In the Brain Games Episode “What’s Going On?” we learned about spatial awareness and the complex, multi-sensory process by which your brain figures out where you are in relation to other objects and the rest of your environment. We also learned about humans’ sense of direction and ability to navigate has long been a crucial survival tool. But if you’re one of those people who habitually gets lost in parking garages and spends a lot of time staring at street signs with an exasperated look, here are some tips on how to improve your ability to figure out where you are and how to get to your intended destination.
• Stop relying so much on the GPS. Some neuroscientists believe that as we become increasingly dependent upon that gadget on the dashboard to tell us where to go, our ability to form mental maps increasingly may atrophy. So, scary as it seems, try turning it off at least occasionally and using your own senses, memory and imagination to get to where you’re going.
• Look at what’s around you. We’ve become so accustomed to using directional gadgets and following lists of directions that we often ignore our surroundings, which deprives us of the visual data that we need to form associations and mentally map our surroundings. Neuroscientists actually can see the effects of this laziness in brain scans. People who are reliant upon directions actually have less grey matter in the hippocampus area of their brains than people who navigate by visualizing their relative position to their surroundings and destination. (Conversely, London cabbies, who spend years developing the ability to navigate London’s complex geography by memory, have more grey matter in the hippocampus that the typical person.) Try to notice and remember features of the environment—distinctive buildings, trees, monuments, landscaping—that will help you to form a more detailed mental picture.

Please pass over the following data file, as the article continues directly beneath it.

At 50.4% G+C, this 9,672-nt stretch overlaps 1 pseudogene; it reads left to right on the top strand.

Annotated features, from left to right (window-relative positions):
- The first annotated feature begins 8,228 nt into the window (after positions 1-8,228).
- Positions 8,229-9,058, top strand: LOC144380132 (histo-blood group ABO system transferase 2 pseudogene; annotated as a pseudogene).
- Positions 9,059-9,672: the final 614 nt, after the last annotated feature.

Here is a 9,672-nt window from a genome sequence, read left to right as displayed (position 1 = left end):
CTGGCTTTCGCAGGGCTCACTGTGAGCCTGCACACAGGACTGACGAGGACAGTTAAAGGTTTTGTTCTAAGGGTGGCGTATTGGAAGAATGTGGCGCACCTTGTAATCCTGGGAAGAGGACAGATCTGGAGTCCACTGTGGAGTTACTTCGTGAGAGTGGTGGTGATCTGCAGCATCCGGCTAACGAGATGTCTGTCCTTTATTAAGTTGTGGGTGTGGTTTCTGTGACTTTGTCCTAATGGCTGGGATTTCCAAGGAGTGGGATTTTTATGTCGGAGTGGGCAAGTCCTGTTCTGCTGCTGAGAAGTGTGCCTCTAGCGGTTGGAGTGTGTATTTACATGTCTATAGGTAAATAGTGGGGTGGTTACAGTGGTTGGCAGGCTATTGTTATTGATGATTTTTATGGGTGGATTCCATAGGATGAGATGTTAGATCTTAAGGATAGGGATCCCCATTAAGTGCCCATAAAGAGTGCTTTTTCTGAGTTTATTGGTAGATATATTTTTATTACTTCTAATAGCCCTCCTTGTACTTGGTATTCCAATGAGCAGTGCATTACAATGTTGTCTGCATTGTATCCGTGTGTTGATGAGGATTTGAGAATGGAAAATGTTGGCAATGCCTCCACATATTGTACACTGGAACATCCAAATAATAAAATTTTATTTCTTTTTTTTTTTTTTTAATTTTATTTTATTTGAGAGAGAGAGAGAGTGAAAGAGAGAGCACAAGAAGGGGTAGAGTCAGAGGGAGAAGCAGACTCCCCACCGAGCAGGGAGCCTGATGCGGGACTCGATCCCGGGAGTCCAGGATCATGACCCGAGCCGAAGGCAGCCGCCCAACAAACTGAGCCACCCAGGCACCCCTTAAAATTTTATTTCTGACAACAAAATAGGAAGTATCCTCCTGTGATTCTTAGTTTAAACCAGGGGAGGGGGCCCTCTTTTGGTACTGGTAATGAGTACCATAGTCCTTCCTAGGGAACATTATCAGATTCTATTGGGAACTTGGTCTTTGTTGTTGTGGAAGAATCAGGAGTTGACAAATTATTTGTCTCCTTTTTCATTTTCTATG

• Train your brain. Temple University neurologist S. Ausim Azizi, in an interview with WebMD, notes that there are two modes of mental navigation—utilizing landmarks to memorize directions, and calculating distances, such as remembering to go 50 yards to the north and then 50 yards to the east. But the best way to improve your navigational abilities is to practice using both of these methods at once. He suggests picking a landmark, looking at it, and then locating it on a map, so that you can calibrate your ability to calculate distance as well.
• Get in shape. Dr. Azizi also observes that exercise improves blood flow to the brain, and that studies have shown that older adults who increase their aerobic workouts have increased volume in the hippocampus region of the brain. So go for regular walks. You can actually practice your navigational skills as you’re doing that, as well.